“On one level, everything MoveOn.org does is crowdsourced activism.”
–Peter Koechley, MoveOn.org
Last week Peter Koechley, MoveOn.org’s Campaign Innovation Director, gave me 3 great examples of how MoveOn.org has used crowdsourcing:
1. They recently created a We Can’t Afford to Wait Photo Petition.
MoveOn.org emailed all 5 million of their members and asked them to download a poster template, take a photo of themselves holding their poster, and upload it to MoveOn.org.
A smaller group of particularly active members, about 5,000, were asked to vet the photo entries and sort them as appropriate, inappropriate, or excellent using a custom-made online tool.
Using crowdsourcing in this way helps MoveOn.org keep its staff small. They have 5 million members, but only about 20 paid staff. Combing through the 9,000 We Can’t Afford to Wait photos would have taken a lot of time for one staff person, but it only took 30 minutes for all of the photos to be sorted by members. Wow!
“It’s super simple, but incredibly useful,” said Koechley, “And the action of doing it is actually pretty fun. You find that you plan on doing three photos, and you end up doing 20.”
2. During the 2008 Presidential campaign, MoveOn.org held a 6-week Obama in 30 Seconds video contest.
Although MoveOn.org has paid ad makers they work with, according to Koechley, “You get a different caliber of ad, and a different quality of storytelling, and a different feel when it is member-created-advertising.”
Similar to the We Can’t Wait photo petition, MoveOn.org used members to sort and vet the 1100 video entries. 5.5 million votes were cast by MoveOn.org members in order to select the 15 finalists. The winning video was chosen by a panel of judges.
3. In the wake of Hurricane Katrina, MoveOn.org created HurricaneHousing.org.
HurricaneHousing.org connected displaced people with MoveOn.org members who were offering a place to stay in their homes. “With crowdsourcing in general, said Koechley, you think, ‘What time, efforts, or assets does this big group of people have, and how can they use them to the most effect?’ In this case, it was an extra room.” Nearly 30,000 people were housed through connections made on HurricaneHousing.org.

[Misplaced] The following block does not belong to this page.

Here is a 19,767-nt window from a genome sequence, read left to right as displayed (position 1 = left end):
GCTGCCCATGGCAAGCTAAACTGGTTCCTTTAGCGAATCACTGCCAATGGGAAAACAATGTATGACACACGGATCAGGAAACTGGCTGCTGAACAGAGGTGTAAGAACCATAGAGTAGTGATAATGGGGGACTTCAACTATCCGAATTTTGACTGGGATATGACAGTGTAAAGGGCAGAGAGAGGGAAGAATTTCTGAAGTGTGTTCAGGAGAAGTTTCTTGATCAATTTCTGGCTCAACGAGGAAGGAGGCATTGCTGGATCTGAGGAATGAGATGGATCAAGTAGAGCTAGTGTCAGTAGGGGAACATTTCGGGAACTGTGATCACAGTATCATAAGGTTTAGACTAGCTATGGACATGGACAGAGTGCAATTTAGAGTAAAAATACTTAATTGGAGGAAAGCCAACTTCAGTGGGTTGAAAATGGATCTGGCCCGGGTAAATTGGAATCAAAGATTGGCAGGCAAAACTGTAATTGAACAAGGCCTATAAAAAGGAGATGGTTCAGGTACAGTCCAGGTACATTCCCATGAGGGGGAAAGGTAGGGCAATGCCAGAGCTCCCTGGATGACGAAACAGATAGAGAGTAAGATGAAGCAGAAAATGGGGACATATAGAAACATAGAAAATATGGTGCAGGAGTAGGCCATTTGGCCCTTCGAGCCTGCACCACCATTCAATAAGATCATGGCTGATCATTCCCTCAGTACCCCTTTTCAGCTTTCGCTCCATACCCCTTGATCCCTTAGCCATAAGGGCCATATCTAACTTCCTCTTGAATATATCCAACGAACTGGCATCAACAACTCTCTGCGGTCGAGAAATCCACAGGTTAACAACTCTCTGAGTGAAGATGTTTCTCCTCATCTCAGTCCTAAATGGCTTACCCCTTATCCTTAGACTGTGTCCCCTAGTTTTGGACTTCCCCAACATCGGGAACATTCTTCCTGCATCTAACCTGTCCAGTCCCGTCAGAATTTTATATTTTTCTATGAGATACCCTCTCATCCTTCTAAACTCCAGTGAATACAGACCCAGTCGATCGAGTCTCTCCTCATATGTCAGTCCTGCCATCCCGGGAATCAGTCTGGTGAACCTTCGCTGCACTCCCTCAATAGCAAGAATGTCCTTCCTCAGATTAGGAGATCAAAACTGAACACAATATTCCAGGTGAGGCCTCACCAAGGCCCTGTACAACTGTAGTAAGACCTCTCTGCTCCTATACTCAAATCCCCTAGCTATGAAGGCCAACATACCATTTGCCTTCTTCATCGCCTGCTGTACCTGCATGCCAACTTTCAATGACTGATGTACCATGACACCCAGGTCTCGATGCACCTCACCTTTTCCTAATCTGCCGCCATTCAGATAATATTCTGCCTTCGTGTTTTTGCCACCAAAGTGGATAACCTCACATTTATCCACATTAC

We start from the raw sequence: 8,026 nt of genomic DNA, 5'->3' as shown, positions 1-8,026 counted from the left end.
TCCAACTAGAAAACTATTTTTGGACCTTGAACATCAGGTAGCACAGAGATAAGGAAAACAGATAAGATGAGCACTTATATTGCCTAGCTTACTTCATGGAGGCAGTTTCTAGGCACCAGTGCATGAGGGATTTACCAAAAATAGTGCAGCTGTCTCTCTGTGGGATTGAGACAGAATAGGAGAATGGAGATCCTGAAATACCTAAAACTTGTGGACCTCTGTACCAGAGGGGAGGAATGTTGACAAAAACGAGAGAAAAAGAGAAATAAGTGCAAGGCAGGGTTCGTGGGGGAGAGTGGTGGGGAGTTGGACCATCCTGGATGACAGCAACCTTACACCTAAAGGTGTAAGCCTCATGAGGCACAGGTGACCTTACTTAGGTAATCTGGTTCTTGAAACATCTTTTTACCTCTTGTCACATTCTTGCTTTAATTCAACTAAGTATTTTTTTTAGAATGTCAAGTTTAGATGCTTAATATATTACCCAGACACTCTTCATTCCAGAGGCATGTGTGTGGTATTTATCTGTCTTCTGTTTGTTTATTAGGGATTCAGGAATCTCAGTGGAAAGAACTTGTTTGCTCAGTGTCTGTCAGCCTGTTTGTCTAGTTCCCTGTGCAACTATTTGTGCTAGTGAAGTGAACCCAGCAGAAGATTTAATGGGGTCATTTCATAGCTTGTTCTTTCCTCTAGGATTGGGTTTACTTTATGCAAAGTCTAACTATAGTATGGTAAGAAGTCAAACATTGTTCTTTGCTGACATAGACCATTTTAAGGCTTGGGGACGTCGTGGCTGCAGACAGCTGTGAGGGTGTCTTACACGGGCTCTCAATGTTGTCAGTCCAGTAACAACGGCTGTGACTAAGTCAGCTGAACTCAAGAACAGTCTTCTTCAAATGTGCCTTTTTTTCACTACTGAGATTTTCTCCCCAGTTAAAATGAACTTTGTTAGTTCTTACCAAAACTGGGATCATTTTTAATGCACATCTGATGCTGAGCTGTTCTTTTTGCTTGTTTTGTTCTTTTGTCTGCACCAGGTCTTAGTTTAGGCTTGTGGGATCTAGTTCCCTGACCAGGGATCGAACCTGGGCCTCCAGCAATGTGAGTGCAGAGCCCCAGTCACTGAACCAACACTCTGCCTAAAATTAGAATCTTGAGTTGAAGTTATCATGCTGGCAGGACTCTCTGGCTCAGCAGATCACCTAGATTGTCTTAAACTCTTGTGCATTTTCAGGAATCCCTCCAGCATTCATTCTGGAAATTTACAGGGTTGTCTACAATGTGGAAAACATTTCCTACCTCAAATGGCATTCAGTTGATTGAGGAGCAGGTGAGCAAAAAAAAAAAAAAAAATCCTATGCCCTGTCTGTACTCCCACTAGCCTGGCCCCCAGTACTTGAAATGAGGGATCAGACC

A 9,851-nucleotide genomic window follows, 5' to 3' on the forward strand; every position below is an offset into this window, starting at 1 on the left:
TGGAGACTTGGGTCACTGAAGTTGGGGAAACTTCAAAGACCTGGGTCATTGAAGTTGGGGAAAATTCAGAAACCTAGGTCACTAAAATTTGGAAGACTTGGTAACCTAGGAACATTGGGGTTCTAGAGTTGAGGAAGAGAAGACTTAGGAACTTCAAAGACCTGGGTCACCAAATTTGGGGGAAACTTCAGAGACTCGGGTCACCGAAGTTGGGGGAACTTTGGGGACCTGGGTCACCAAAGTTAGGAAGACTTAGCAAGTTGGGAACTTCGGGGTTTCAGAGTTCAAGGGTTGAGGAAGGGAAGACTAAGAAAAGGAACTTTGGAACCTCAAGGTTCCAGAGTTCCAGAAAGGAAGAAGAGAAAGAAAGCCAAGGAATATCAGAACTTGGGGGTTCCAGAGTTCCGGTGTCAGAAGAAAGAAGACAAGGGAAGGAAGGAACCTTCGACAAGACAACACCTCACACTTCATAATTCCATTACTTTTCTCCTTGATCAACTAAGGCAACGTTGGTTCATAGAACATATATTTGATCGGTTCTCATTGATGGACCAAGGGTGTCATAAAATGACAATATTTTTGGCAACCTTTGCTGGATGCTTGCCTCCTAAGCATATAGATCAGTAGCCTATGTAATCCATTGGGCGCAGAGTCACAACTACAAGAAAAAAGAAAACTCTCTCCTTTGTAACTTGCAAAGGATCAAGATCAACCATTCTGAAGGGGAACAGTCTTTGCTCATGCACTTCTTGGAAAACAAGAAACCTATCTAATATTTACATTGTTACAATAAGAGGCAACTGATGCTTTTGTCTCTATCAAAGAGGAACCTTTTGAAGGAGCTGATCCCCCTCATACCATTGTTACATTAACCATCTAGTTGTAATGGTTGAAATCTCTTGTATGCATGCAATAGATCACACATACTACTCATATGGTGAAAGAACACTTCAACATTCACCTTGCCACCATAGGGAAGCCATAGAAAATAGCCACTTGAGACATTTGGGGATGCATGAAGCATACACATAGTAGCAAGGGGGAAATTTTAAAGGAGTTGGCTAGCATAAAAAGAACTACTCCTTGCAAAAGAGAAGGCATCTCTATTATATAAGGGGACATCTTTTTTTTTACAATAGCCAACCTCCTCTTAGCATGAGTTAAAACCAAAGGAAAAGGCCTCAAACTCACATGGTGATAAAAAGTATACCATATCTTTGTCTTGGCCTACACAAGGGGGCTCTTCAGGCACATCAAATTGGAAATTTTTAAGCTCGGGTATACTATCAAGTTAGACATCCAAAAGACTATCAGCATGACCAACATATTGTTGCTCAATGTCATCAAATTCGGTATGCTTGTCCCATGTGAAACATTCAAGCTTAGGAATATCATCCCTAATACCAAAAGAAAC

Success stories like these can make you think that crowdsourcing can solve all of our problems, but as Koechley observed, “Just because there is a bunch of work, it doesn’t mean that people want to do it.” Two key elements to successful crowdsourcing campaigns are:
- Choose tasks that are fun, interesting, and/or meaningful
- Make the system people interact with easy to use
According to Koechley, the biggest challenge in setting up a crowdsourcing project is creating the systems people will use to participate. “It’s not worth building the process and setting it up if you aren’t going to use it multiple times,” he advised.
When I asked him how MoveOn.org could use a tool like The Extraordinaries’ iPhone app, he said that MoveOn.org needs help with political and legislative research. As an advocacy organization, MoveOn.org requires knowledge and understanding of everyone in Congress, and they don’t have enough research staff to be constantly updating information.
He wasn’t sure how the research could be crowdsourced though, “There is probably some clever way to crowdsource it, but we haven’t cracked that nut yet. There is a constant monitoring of what is going on in Washington. It is a little bit hard to figure out how to break that down into crowdsourcing tasks, but it’s also hard to keep tabs on every issue from every department and agency when you have a tiny staff.”
He also had some kind words for The Extraordinaries:
“The reason I think that the Extraordinaries is cool is just because it kinda comes from where MoveOn.org comes from which is, ‘How do you make it possible for people whose hearts are in the right place to take action in politics easily?’ How do you make being engaged in politics in a powerful and impactful way easy for regular people? It seems like for a wider pool of interests, that is what The Extraordinaries is doing, making doing good in just a few minutes in a busy life easy.”
What do you think are key elements to successful crowdsourcing campaigns? How do you think MoveOn.org’s political and legislative research could be crowdsourced?
Britt Bravo also blogs at Have Fun * Do Good, BlogHer.com, WE tv’s WE Volunteer blog, and the Global Center for Cultural Entrepreneurship blog. She is a Big Vision Consultant.